Recruiting users outside of your own user base was where most respondents decided to bring in the big guns, that is, a software that helps you manage the recruitment. The only options that users selected they had to fully manage themselves were social media (19.6%) and Craigslist (10.9%). Of the respondents who used social media, 74.1% combined it with another method, usually a software. For those using Craigslist, this number was even higher—93.4% of respondents combined it with another method.
Of the software, User Interviews was the crowd favorite, with usage by 52.2% of respondents. Other favorites included UserTesting (24.6%), Qualtrics (10.9%), and dscout (9.4%).
People are typically using presentations and shareable documents to catalog and store their findings. This comes as no surprise, since 62.4% of our respondents said they often hold a meeting to share their findings. A presentation makes it easy to walk stakeholders through learnings and get them on board with implementing changes based on your research.
There is, however, a bit of an art to presenting your research findings so people will enjoy, understand, and get excited about them. If you go too data-heavy, some stakeholders may tune out, assuming if they really need an answer they can come to you later. Going too far in the other direction, towards antecedentes or data that doesn’t have clear implications, can create the idea that your research really isn’t that important in the first place.
Our top tip for creating interesting presentations people will actually listen to? Use a narrative storytelling structure to draw people into your findings and to give them a clear place to go when they leave the meeting. You can make your story more interesting (and less biased) by including actual quotes, videos, or photos from your research sessions. This allows your stakeholders to hear about what the users are experiencing straight from the user themselves, without having to sit in on your sessions.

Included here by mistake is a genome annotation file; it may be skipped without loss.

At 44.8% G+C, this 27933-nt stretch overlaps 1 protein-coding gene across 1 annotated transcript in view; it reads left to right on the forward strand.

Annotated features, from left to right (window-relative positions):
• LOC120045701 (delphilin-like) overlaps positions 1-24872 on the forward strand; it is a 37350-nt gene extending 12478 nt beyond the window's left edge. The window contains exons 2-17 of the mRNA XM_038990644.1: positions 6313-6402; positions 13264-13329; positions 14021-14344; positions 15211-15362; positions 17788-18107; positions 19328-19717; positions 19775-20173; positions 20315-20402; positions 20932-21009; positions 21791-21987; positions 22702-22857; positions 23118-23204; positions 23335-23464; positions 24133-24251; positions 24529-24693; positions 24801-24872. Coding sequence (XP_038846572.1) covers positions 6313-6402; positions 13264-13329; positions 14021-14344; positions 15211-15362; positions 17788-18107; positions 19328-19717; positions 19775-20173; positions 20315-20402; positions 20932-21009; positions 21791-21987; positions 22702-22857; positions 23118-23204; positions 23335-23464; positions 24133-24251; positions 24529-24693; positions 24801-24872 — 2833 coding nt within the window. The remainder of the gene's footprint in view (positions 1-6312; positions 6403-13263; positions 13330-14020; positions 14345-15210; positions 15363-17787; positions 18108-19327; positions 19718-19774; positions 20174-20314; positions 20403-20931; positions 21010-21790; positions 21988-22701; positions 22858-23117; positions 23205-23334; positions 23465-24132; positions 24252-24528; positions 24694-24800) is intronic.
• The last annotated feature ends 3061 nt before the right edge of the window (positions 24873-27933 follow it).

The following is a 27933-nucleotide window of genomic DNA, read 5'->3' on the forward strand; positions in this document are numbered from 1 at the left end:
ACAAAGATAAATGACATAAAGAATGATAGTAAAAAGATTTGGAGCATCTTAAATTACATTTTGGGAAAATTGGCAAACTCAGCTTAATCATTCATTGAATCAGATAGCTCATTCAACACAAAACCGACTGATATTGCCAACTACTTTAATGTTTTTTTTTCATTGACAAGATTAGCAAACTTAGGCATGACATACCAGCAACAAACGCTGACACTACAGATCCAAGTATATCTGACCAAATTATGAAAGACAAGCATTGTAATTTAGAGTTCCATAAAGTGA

Our respondents had a variety of ways to collect survey data, but the most popular remains Google Forms, garnering 46.4% of our responses. Google Forms is free, but still has great features like skip logic. It was followed by SurveyMonkey, which offers both a free version and a powerful paid version that allows you to create advanced surveys and data filters. We reviewed a full list of survey tools in our Field Guide. Check it out if you’re on the hunt for a new one or just want to see what’s out there.